A paper calendar works better for me, because it lets me see multiple days at a time and try to form a picture of them in my head, of how they are structured. I fill in a lot of my calendar after the fact, jotting notes on what I actually did versus what I had planned, meds I took, symptoms, and so on. It’s far from providing me with a complete record, but it gives me enough of a skeleton that I can play archaeologist to my own past and piece together most of what I’ve been through.
Sticky notes, notes on the fridge or the door, are useless to me. There is, again, the trouble of remembering and having the spoons to put them up in the first place—the entire process can easily drop out of my head while I search for a pen—and then the need to be attentive enough to process them when I come across them. There’s that absence of mind (or mindfulness) again—I frequently, especially when tired, walk past major things without noticing them at all. Small yellow pieces of paper have no chance of penetrating the fog and actually registering with me as something to think about.
I do, in fact, have methods that work, but I’m hard-pressed to say what they actually are. Deliberate mindfulness is part of it—trying to spend more time mentally present rather than lost in thought. Forming good habits works well, too, though it takes time. Sometimes I can link a new task to an old habit—something that needs doing daily might get placed with my meds where I am most likely to see (and process) it every day, for example. Part of it is minimizing my commitments, prioritizing carefully, and not kicking myself too incredibly hard over the bill or three that I inevitably forget to pay on time. Sometimes I recruit friends to help me remember to do things like eat regularly.
Fog, blur, murky water, tenuous threads. Of these things my experiences are woven, carefully balanced, fragile things gathered in trembling hands, diggings in dark earth for signs of life, slippery thought-fish darting between my fingers—there, and gone, and gifted once again, like seasons that come and go, like dark and light. I cling, let go, and my world is swept away.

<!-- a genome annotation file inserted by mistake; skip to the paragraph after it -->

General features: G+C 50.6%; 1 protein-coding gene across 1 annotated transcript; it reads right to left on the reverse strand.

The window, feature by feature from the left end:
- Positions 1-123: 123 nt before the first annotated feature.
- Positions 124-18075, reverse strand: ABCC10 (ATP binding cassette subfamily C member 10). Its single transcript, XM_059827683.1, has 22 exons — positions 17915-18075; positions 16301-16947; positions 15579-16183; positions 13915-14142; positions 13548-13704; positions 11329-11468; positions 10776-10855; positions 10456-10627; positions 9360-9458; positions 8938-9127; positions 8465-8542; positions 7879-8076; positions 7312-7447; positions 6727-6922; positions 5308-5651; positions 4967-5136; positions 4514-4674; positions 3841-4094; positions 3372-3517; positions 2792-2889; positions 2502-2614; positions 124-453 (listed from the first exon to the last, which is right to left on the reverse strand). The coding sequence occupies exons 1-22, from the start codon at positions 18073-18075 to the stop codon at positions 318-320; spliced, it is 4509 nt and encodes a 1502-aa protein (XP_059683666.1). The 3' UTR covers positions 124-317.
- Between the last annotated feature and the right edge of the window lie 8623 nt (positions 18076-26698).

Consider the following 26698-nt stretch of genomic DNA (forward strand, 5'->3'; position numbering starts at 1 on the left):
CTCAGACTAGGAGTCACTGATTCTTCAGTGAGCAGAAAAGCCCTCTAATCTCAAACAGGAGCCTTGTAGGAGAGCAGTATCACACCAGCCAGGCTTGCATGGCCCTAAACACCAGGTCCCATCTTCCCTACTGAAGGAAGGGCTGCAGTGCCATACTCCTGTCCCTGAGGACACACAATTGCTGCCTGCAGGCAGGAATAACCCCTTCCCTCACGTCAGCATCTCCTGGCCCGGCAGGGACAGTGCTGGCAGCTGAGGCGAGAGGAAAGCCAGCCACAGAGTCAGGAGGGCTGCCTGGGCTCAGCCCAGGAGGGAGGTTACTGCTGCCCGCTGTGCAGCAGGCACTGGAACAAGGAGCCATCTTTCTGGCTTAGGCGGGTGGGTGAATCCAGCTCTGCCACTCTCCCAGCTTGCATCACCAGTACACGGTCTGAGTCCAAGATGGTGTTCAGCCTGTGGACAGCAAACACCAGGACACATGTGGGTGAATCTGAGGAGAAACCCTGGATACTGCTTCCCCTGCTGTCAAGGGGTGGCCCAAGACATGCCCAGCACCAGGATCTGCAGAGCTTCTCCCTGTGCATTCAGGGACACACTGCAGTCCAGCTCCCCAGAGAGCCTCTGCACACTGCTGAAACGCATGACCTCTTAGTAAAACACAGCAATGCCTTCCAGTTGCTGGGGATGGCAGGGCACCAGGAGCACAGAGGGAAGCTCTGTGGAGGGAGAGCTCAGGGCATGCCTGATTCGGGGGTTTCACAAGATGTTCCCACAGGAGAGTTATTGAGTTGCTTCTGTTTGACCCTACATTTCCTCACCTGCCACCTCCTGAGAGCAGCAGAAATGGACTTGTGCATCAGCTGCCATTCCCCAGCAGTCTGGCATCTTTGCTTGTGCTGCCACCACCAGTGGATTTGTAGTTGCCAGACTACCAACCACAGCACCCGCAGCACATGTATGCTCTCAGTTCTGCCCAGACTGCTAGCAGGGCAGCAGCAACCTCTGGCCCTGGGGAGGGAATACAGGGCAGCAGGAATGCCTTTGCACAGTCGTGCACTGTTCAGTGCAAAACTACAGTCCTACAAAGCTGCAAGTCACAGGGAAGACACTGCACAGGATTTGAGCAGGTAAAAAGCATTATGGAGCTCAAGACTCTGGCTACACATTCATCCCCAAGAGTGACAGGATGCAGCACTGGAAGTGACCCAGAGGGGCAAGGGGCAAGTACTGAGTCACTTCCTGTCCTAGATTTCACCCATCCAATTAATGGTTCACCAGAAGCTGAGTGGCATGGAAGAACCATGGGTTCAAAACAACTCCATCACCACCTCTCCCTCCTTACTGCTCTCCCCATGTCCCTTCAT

And this, because it makes my heart sing.
I rarely write about my kids here, despite parenting obviously being one of the things I definitely care about. Part of this is because that in advocating for myself as an adult autistic, I am trying to urge parents to treat their autistic children in a more accepting manner. So it’s sort of me investing in their future by advocating for all autistics, adults and children alike. Another part of why I don’t talk too much about my kids is that I really don’t want to ignore their right to privacy. I do not feel that I own my children. I feel like parenting them is a privilege and a huge responsibility, but it is not a sign of ownership. I really feel fearful about parenting attitudes that treat kids as property and things to be controlled rather than individual human beings to be respected and loved. I care about…
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[an essay x-posted from my personal blog]
I’m an odd sort of chameleon. I don’t fit in well with “normal” people, particularly not “normal Americans,” and while I can fake it much better now than I could as a child or teen, I find it exhausting to do so for more than a few hours at a time, and depending on my mood, I either do so purely to amuse myself or I simply don’t bother at all. But I can fit in with many other crowds, even some that I’m really not sure I belong to at all. As much as I mock the Western cultural obsession with Individuality and Self and Identity, I admit to having my own passion for eccentricity, or at least the appearance thereof.
Early in life, I was aware that my peers considered me “weird,” and that adults used the more polite term “unique” about me to mean essentially the same thing. I was not always weird in good ways, either– I was a self-focused, head-in-the-clouds, wool-gathering dreamer, an oddball who was largely unaware of most of the rest of the world and had little interest in understanding anything outside of fantasy and science fiction. Part of this was thanks to my mother, herself very much and iconoclast and idealist, who brought me up in a house with many books but almost no mass media– and by that I mean TV, radio, magazines, newspapers, brand-name anything, packages with ads on them– really, an environment almost completely isolated from current American culture. I could easily have picked such things up from peers and other sources, I suppose, but it never really occurred to me to want to do so. Through at least middle school, I didn’t really know who the Smurfs were, who was President or why it mattered, what “cable TV” entailed, that racism still existed outside history books, or what Froot Loops cereal tasted like.